Elementary School Teacher Job Description
Elementary school teachers teach children basic academic, social, and developmental skills. In most places, elementary school includes kindergarten through fifth grade.
In early elementary school, teachers focus on teaching their students concepts rather than facts. They introduce abstract concepts and help their students develop critical thinking skills and problem solving skills. Often times, they use props, games, and other hands on techniques to reinforce conceptual learning.
In later grades, the focus normally shifts. Though the overall focus remains the same, more time is spent teaching students the basics of core academic subjects like history, math, and science.
Unlike middle school and high school teachers who normally only teach a single subject, most elementary school teachers teach all subjects to their students. They typically remain in the same classroom with the same students for an entire year.
In some schools, there is a level of specialty in the subjects that elementary school teachers teach. For example, students may have one teacher for English and social studies, and other teacher for math and science.
There are a few other exceptions to this rule as well. Elementary school physical education, art, and music teachers teach only one subject, and see many different groups of students throughout the day.
Because they work with students at a young age, elementary school teachers are able to make a lasting impression on the lives of their students. If you love learning and want to work in an occupation where you can make a positive impact on the lives of children, then a career as an elementary school teacher could be a good choice for you.
Work Environment and Schedule
Teaching elementary school students can be very rewarding, but it's also very challenging. Not all school districts provide teachers with the equipment and resources that they need to do their jobs well. Teaching tools like computers and up to date text books are not always available, which can be a challenging problem to overcome.
The lack of resources can be frustrating enough when a teacher wants to teach their students well, but it becomes even more frustrating for many teachers because they are evaluated based on the performance -- when they don't have all the tools they need to do their jobs.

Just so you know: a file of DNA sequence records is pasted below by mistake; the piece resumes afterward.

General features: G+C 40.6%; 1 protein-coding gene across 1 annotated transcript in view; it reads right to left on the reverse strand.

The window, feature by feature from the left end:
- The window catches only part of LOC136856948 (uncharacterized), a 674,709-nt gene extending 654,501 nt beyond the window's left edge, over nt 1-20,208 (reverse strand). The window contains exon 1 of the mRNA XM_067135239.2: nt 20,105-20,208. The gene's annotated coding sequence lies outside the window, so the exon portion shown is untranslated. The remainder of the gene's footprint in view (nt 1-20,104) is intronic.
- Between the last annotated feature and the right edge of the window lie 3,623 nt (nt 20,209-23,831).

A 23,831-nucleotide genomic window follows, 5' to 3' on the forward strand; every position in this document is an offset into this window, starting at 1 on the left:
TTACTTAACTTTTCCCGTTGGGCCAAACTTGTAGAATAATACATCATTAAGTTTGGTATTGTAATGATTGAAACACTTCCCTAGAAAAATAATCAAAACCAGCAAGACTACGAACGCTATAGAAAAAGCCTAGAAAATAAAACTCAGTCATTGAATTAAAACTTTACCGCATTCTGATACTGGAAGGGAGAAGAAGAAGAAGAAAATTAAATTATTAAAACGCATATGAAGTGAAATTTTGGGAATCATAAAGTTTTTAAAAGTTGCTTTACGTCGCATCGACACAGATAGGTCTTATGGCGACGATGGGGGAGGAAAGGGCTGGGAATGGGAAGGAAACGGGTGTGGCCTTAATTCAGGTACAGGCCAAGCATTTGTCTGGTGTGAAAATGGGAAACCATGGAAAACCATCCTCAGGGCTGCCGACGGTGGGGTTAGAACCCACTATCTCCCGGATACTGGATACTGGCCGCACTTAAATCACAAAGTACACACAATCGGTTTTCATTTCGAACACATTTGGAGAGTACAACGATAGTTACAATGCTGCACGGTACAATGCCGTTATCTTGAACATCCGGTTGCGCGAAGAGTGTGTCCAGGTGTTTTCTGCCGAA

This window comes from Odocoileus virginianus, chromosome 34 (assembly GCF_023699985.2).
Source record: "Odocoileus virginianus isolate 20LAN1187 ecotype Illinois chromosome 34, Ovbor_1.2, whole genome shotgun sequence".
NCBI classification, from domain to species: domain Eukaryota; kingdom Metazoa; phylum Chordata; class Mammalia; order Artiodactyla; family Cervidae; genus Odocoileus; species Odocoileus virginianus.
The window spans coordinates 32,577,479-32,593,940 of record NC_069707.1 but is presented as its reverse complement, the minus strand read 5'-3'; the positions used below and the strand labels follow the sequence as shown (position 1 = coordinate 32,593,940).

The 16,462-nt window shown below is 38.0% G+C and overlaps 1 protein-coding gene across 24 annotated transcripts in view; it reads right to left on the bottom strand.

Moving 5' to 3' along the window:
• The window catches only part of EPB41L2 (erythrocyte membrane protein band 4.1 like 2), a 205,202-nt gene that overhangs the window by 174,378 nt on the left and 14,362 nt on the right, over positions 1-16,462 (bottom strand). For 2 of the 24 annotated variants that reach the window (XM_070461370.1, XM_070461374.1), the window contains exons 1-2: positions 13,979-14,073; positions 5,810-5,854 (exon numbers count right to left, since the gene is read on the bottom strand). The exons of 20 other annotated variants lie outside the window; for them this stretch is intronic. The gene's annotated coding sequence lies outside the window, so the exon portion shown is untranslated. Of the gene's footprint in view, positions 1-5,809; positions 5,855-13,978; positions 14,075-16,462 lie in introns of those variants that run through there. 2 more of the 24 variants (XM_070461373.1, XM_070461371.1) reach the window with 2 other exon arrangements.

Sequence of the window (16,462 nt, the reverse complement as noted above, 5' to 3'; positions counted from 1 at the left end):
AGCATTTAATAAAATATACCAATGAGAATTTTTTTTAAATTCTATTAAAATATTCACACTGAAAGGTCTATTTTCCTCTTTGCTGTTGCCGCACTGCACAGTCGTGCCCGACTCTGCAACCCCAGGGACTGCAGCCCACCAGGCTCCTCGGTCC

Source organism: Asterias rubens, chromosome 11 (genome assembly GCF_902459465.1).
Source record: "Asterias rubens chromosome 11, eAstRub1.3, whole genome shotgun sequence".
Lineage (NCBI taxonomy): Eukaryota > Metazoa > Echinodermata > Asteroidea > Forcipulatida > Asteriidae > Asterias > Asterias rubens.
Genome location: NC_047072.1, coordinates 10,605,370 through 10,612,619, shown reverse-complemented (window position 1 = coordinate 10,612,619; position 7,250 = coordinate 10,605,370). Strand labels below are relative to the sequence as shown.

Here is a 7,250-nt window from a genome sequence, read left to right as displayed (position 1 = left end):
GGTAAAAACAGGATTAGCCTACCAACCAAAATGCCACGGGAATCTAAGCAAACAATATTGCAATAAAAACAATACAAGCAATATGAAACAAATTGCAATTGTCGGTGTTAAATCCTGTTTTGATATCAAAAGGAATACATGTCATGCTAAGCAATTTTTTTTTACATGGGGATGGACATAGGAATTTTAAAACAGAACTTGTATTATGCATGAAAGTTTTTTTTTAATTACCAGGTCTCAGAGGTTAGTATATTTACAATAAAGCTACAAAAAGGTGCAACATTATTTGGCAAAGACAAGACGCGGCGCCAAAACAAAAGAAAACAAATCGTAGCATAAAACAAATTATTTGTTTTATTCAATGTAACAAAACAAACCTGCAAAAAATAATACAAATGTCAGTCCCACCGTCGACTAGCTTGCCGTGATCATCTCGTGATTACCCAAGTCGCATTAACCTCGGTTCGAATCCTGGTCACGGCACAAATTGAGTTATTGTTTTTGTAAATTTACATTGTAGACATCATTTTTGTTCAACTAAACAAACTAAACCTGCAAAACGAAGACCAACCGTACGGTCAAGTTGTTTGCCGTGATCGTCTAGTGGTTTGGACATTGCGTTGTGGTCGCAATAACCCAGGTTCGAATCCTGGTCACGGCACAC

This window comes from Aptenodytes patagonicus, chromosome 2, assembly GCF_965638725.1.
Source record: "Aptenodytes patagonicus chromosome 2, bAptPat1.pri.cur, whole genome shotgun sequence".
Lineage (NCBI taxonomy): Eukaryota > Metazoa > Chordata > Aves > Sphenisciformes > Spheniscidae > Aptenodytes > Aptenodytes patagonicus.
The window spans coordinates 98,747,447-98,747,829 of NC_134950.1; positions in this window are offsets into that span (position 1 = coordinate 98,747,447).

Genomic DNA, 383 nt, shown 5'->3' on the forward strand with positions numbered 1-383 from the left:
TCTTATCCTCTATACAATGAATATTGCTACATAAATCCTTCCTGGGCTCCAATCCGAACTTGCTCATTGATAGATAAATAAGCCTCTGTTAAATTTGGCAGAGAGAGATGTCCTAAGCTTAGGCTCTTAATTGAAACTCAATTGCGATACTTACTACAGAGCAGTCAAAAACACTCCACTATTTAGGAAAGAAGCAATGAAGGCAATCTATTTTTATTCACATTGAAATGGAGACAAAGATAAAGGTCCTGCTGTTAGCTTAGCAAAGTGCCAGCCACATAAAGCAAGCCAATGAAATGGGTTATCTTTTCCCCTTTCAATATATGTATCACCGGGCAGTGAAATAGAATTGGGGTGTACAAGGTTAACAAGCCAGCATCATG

Handling disruptive and inattentive students can be a challenge for elementary school teachers as well. It only takes one child to disrupt an entire class, and teachers are limited with their options for disciplining children (especially when they are so young).
Elementary school teachers normally work during normal business hours. They typically get to work an hour or two before class starts, and remain at school until the early evening. Most of their time out of class is normally filled preparing for the day performing administrative duties.
It's common for elementary school teachers to work on evenings and weekends preparing lesson plans, grading papers, and doing other things that they don't have time to do during the day at school.
While working on the evenings can be frustrating sometimes, one of the perks of being an elementary school teacher is that they get between two and three months off in the summer months, and an additional couple of weeks off around the holidays and at spring break.
How to Become an Elementary School Teacher
Elementary school teachers need to have a minimum of a bachelor's degree in elementary education. Many teachers also choose to major in a content area like English or science, while enrolling in a teacher preparation program.
In teacher education programs, students learn how to communicate well with children so they can effectively communicate the lessons. The programs also include instruction on how to work with children who have special needs, and normally include student teaching programs where students teach under the supervision of a fully qualified teacher.
All elementary school teachers who work in a public school system need to be licensed. Some private schools also require teachers to be licensed, but not all do.
The licensing requirements vary from state, but most states have some requirements in common. A bachelor's degree (sometimes with a minimum GPA requirement) is always required. All elementary school teachers also need to complete a teacher preparation program, and have supervised teaching experience. Most teachers get the necessary experience in college, where they work as student teachers.
Many states also require elementary school teachers to pass a test that demonstrates command of a particular subject. Even though these teachers commonly teach all classes, states like to see that they are proficient in at least one.
After earning their certification, many teachers choose to earn their master's degree. In some states this is required, but most states do not require elementary school teachers to have a master's. Retaining a license requires teachers to take a professional development each year.
There are currently elementary school teachers in the United States, with new elementary school teacher job openings created each year.
Elementary School Teacher jobs are not expected to see much growth beyond their current levels in the next decade.
Elementary School Teacher Salaries
Salaries by State
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